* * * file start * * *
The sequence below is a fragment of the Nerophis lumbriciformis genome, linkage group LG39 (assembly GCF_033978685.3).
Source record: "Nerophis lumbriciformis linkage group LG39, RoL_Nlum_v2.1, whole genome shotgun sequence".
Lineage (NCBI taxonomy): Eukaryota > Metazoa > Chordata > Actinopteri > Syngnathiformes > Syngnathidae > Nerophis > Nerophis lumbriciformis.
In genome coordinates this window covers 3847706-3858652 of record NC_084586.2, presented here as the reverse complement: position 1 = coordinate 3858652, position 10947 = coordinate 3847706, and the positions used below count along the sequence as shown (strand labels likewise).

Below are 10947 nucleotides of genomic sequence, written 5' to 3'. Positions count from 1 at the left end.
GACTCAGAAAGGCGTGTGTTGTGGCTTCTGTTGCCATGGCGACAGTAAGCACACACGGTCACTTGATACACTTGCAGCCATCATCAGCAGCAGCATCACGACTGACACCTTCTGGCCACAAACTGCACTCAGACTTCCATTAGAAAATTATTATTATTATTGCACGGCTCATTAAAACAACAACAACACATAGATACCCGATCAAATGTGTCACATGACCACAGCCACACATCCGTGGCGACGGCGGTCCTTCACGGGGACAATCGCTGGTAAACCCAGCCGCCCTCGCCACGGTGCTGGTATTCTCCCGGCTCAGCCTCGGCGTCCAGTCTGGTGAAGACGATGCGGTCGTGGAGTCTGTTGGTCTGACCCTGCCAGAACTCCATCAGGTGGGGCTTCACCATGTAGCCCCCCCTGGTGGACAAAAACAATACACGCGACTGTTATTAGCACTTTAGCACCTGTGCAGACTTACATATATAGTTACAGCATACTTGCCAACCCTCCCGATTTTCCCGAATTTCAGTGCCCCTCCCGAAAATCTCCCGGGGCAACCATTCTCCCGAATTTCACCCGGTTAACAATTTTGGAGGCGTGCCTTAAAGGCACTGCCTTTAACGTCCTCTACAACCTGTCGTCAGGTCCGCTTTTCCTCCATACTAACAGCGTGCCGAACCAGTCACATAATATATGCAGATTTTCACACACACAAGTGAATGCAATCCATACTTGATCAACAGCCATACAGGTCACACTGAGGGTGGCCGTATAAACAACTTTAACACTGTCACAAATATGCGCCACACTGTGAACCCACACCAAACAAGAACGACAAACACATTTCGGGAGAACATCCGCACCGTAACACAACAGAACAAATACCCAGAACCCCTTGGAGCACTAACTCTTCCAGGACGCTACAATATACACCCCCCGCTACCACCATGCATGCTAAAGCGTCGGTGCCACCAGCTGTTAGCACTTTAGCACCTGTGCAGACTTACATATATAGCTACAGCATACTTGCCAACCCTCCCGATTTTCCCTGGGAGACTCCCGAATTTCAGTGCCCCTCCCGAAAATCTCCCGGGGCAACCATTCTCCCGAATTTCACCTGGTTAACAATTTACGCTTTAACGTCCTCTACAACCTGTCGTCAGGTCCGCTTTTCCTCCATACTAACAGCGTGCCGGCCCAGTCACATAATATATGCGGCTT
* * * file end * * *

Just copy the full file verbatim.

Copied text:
The sequence below is a fragment of the Nerophis lumbriciformis genome, linkage group LG39 (assembly GCF_033978685.3).
Source record: "Nerophis lumbriciformis linkage group LG39, RoL_Nlum_v2.1, whole genome shotgun sequence".
Lineage (NCBI taxonomy): Eukaryota > Metazoa > Chordata > Actinopteri > Syngnathiformes > Syngnathidae > Nerophis > Nerophis lumbriciformis.
In genome coordinates this window covers 3847706-3858652 of record NC_084586.2, presented here as the reverse complement: position 1 = coordinate 3858652, position 10947 = coordinate 3847706, and the positions used below count along the sequence as shown (strand labels likewise).

Below are 10947 nucleotides of genomic sequence, written 5' to 3'. Positions count from 1 at the left end.
GACTCAGAAAGGCGTGTGTTGTGGCTTCTGTTGCCATGGCGACAGTAAGCACACACGGTCACTTGATACACTTGCAGCCATCATCAGCAGCAGCATCACGACTGACACCTTCTGGCCACAAACTGCACTCAGACTTCCATTAGAAAATTATTATTATTATTGCACGGCTCATTAAAACAACAACAACACATAGATACCCGATCAAATGTGTCACATGACCACAGCCACACATCCGTGGCGACGGCGGTCCTTCACGGGGACAATCGCTGGTAAACCCAGCCGCCCTCGCCACGGTGCTGGTATTCTCCCGGCTCAGCCTCGGCGTCCAGTCTGGTGAAGACGATGCGGTCGTGGAGTCTGTTGGTCTGACCCTGCCAGAACTCCATCAGGTGGGGCTTCACCATGTAGCCCCCCCTGGTGGACAAAAACAATACACGCGACTGTTATTAGCACTTTAGCACCTGTGCAGACTTACATATATAGTTACAGCATACTTGCCAACCCTCCCGATTTTCCCGAATTTCAGTGCCCCTCCCGAAAATCTCCCGGGGCAACCATTCTCCCGAATTTCACCCGGTTAACAATTTTGGAGGCGTGCCTTAAAGGCACTGCCTTTAACGTCCTCTACAACCTGTCGTCAGGTCCGCTTTTCCTCCATACTAACAGCGTGCCGAACCAGTCACATAATATATGCAGATTTTCACACACACAAGTGAATGCAATCCATACTTGATCAACAGCCATACAGGTCACACTGAGGGTGGCCGTATAAACAACTTTAACACTGTCACAAATATGCGCCACACTGTGAACCCACACCAAACAAGAACGACAAACACATTTCGGGAGAACATCCGCACCGTAACACAACAGAACAAATACCCAGAACCCCTTGGAGCACTAACTCTTCCAGGACGCTACAATATACACCCCCCGCTACCACCATGCATGCTAAAGCGTCGGTGCCACCAGCTGTTAGCACTTTAGCACCTGTGCAGACTTACATATATAGCTACAGCATACTTGCCAACCCTCCCGATTTTCCCTGGGAGACTCCCGAATTTCAGTGCCCCTCCCGAAAATCTCCCGGGGCAACCATTCTCCCGAATTTCACCTGGTTAACAATTTACGCTTTAACGTCCTCTACAACCTGTCGTCAGGTCCGCTTTTCCTCCATACTAACAGCGTGCCGGCCCAGTCACATAATATATGCGGCTT